High Street, continuously built up on both sides except at its northern end, has houses of all periods and several small shop fronts. The most recent cottages are those at the corner of Horn Lane which appear to be contemporary with the adjacent village hall, known as Stenning Hall and built in 1925. (fn. 22) There are several 17th-century ironstone houses with later alterations in High Street. Here, as elsewhere, dated tablets suggest that much modernization was carried out by J. H. Dent in the mid-19th century. The Royal Oak public house has an early-19th-century brick front and there are several rows of cottages of the same period. The Gables is a thatched stone farm-house of the 17th century with a restored stucco front of c. 1850. Next to it is a brick row dated 1873. At the junction of High Street with the upper part of Eastgate is a good early Georgian brick frontage of two stories with five keystoned windows to the upper floor and a moulded eaves cornice. There is a group of old cottages in the upper part of High Street opposite the entrance to Hallaton Hall. Near it are the Isabella Stenning charity houses, built in 1924. (fn. 23) The Fox Inn at North End dates from the early 19th century. In Hog Lane, between High Street and Hunt's Lane, are six charity houses built in 1842 to the design of a surveyor named Holloway. (fn. 24) They consist of a brick range with diamond-paned windows surmounted by moulded brick hoods and there is an inscribed tablet in the central gable. In 1958 almost the only recent buildings in the village were in North End and on the Medbourne road. In the former are three pairs of Council houses, built in 1948, and some small private houses. On the Medbourne road are three pairs of Council houses built c. 1925 of which all but one are now in private ownership. (fn. 25) There are also several pairs dating from after the Second World War.
The village has no piped water, and although some of the houses have water syphoned from wells many householders use the pumps in the village street. There was a considerable private water supply for the village in the 18th and 19th centuries, of which the conduit survives on the green, and a drainage system. (fn. 26)
Before the Conquest Hallaton formed part of the estate of the Saxon Tochi, and passed with the rest of his lands to the Norman landholder Geoffrey Alselin, who held it in 1086. (fn. 27) At some date between 1086 and 1155 Alselin's lands are thought to have passed to the Peverel family, and as part of the honor of Peverel escheated to the Crown in 1155. (fn. 28) In 1171 Henry II granted part of the manor away, and the other part was alienated by 1223-4. Hallaton thus became divided into two main manors, and at a later date a third, subordinate, manor emerged.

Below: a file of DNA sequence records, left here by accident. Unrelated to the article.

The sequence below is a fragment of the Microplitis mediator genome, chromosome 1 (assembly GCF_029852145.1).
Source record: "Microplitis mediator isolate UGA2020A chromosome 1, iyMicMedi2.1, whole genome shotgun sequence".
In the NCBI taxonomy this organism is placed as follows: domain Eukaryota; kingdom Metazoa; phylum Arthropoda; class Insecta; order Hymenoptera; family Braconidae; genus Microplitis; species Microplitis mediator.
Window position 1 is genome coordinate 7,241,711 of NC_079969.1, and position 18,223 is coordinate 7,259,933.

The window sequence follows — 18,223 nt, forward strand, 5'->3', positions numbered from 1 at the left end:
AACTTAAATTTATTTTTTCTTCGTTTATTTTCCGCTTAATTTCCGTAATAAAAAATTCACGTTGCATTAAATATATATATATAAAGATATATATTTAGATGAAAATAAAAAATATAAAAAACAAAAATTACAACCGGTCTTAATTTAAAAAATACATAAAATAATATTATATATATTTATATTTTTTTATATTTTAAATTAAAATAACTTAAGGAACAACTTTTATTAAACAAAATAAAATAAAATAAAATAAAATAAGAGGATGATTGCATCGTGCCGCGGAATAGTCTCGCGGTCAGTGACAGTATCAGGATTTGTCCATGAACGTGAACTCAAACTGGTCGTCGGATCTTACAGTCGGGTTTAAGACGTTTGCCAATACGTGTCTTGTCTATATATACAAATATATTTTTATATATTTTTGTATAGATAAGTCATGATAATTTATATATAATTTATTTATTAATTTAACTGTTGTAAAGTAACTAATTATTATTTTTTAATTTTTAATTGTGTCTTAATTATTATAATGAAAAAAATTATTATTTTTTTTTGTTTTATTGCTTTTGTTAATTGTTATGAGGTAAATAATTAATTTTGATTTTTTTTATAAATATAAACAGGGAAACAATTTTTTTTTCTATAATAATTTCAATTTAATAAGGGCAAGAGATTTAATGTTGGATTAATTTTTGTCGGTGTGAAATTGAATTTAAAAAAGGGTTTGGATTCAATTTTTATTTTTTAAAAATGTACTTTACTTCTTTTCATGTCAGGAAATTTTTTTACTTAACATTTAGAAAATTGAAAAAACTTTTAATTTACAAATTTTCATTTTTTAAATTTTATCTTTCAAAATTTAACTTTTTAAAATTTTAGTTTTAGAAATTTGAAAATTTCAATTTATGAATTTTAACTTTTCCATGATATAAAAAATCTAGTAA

BARDOLF'S or BEAUMONT'S manor. In 1171 Henry II granted lands and rights to Thomas Bardolf on the latter's marriage with Rose, the daughter and heir of Ralph Hanselin who seems to have been a descendant of the Domesday owner of Hallaton. (fn. 29) Thomas's son Doun married Beatrice, the daughter and heir of William de Warenne of Wormegay (Norf.), who brought the Wormegay barony into the Bardolf family. Doun's grandson Hugh became Lord Bardolf in 1299. The manor at Hallaton descended in the Bardolf family until the death in 1408 of Thomas, Lord Bardolf, who was declared a traitor in 1406 and forfeited his possessions for his part in the Earl of Northumberland's rebellion. (fn. 30) His lands were declared forfeit from 6 May 1405 (fn. 31) and Hallaton was granted to Queen Joan, but this grant was vacated immediately afterwards. (fn. 32) Another grant to Joan seems to have been made very shortly afterwards in the same year. (fn. 33)
Thomas Bardolf left two daughters, Anne and Joan, and in 1408 Sir William Clifford and Sir William Phelip, their respective husbands, (fn. 34) applied for and were granted in the following year the reversion of Thomas's property after the death of Queen Joan. (fn. 35) The grant was confirmed by Henry V in 1413. (fn. 36) When the queen died in 1437 the manor was divided between Clifford and Phelip and the latter claimed and had revived for him the Bardolf title. (fn. 37) Phelip died in 1441, seised of half the manor which his wife Joan held until her death in 1447. (fn. 38) Her heir was her grandson William Beaumont, the younger son of her daughter Elizabeth and John, Viscount Beaumont, whose eldest son Henry predeceased his brother. (fn. 39) In 1453 William Beaumont succeeded to the other half of the manor on the death of his great-aunt Anne, who outlived both her husbands, Clifford and Sir Reynold Cobham. (fn. 40) Thereafter the manor was known as Beaumont's manor. In 1461 Beaumont, who had succeeded to the viscountcy in 1460, was attainted by Edward IV and forfeited his property. (fn. 41) Various grants of the manor were made by the king; in 1462 it was granted to John Neville, Lord Montagu, later Earl of Northumberland, who held it until his death and forfeiture in 1471. (fn. 42) In 1474 Edward IV granted it to one of his esquires, John Blount, later Lord Mountjoy. (fn. 43) He died seised of the manor in 1485, when the lands were restored to William Beaumont, whose attainder was reversed. (fn. 44) He held the manor of Hallaton until his death in 1507, (fn. 45) when his heir would have been his nephew Francis, Lord Lovel, but he also had forfeited his estate by attainder and the manor passed once more to the Crown. (fn. 46)